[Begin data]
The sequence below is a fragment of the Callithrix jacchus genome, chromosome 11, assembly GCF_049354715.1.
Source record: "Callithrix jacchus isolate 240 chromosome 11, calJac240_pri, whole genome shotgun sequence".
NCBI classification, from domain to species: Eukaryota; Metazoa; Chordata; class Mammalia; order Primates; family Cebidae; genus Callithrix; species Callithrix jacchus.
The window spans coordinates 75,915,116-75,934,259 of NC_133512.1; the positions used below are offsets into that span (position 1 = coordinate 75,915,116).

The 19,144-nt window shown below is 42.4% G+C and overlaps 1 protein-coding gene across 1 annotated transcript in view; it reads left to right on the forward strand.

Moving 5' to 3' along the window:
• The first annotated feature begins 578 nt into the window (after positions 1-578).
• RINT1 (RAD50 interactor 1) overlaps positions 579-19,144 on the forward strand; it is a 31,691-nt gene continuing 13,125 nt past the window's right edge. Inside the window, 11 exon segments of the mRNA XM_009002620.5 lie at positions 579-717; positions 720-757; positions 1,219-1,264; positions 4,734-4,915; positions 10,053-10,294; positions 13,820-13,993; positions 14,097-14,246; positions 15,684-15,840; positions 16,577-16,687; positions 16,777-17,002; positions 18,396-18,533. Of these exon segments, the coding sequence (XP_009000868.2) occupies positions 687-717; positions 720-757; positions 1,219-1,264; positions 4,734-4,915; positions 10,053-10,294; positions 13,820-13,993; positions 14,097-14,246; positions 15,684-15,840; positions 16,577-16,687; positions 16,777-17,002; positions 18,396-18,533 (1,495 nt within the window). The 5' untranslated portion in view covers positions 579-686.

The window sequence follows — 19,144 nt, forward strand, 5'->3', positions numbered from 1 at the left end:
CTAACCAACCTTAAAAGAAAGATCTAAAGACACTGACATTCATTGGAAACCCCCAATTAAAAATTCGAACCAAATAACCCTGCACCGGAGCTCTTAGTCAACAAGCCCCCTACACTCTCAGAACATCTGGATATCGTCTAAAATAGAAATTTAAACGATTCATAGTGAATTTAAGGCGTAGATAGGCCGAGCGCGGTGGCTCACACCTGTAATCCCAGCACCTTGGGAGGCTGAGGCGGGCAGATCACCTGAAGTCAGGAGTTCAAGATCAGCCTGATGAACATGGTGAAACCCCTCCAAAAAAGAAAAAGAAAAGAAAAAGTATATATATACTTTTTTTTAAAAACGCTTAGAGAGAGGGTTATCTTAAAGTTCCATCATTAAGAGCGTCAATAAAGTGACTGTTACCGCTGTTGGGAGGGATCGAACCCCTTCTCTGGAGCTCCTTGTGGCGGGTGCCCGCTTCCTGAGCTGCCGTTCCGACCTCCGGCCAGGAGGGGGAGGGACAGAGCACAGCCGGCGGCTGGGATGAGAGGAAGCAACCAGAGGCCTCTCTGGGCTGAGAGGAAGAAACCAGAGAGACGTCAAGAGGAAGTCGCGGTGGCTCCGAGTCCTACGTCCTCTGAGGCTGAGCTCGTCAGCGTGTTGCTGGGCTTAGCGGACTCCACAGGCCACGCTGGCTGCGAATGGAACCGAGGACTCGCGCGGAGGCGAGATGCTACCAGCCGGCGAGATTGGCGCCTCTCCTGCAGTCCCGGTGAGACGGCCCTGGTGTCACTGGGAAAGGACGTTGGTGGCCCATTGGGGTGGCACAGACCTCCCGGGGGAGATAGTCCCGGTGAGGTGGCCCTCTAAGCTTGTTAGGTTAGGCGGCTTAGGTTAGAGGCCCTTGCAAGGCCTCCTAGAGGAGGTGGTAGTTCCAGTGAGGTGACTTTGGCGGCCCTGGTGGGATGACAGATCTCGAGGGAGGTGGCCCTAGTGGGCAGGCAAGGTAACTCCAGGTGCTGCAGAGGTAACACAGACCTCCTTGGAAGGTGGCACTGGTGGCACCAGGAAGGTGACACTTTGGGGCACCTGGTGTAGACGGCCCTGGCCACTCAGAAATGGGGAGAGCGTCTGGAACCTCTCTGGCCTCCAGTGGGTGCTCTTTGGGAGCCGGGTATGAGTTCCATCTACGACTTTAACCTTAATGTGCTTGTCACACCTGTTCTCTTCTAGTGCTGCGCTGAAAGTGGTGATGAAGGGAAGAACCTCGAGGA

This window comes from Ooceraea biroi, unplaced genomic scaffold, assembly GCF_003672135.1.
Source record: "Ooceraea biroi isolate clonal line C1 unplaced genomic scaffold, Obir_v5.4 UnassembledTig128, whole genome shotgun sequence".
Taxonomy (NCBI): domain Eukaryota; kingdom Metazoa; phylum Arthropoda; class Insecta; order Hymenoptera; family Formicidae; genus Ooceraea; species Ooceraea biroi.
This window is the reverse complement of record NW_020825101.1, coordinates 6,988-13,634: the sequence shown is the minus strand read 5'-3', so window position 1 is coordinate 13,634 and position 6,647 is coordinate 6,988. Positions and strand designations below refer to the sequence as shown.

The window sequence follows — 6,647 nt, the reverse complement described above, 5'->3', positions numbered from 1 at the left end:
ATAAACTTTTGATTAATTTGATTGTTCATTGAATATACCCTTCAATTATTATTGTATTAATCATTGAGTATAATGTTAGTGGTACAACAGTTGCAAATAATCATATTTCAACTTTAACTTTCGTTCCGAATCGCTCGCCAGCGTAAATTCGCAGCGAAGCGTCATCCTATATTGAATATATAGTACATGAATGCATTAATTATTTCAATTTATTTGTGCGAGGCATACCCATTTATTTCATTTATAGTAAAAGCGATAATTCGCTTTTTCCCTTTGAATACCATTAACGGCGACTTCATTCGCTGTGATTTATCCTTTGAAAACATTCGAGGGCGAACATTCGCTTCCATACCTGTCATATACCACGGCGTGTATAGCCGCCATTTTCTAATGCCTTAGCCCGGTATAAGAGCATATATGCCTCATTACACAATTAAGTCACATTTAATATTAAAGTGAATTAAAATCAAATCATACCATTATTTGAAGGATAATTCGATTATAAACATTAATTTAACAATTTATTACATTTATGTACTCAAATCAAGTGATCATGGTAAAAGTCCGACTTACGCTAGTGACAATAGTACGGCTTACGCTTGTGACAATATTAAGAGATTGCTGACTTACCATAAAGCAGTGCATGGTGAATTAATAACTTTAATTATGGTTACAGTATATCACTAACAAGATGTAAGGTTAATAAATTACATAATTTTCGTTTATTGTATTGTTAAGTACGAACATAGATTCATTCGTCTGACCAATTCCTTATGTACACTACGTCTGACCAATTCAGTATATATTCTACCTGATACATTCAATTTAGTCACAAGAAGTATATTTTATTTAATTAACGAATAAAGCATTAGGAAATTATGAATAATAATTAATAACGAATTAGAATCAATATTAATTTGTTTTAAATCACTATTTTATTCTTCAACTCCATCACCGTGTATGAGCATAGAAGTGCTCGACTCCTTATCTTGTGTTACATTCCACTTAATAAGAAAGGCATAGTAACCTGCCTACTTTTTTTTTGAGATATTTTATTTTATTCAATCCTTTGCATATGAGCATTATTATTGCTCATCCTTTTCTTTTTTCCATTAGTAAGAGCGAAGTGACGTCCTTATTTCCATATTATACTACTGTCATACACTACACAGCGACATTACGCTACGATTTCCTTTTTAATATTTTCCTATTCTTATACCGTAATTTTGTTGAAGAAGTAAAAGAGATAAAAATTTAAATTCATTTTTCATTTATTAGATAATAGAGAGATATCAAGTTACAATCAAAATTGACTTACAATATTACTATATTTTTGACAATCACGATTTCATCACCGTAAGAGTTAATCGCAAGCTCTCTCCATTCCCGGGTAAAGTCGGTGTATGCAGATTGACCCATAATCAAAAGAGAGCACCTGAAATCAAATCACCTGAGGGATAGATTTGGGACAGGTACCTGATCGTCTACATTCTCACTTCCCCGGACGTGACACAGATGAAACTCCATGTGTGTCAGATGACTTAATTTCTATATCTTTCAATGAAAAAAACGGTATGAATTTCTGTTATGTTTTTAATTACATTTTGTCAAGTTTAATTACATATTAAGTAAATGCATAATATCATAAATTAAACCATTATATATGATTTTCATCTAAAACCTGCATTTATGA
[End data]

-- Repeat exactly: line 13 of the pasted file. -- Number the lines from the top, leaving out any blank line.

Taxonomy (NCBI): domain Eukaryota; kingdom Metazoa; phylum Arthropoda; class Insecta; order Hymenoptera; family Formicidae; genus Ooceraea; species Ooceraea biroi.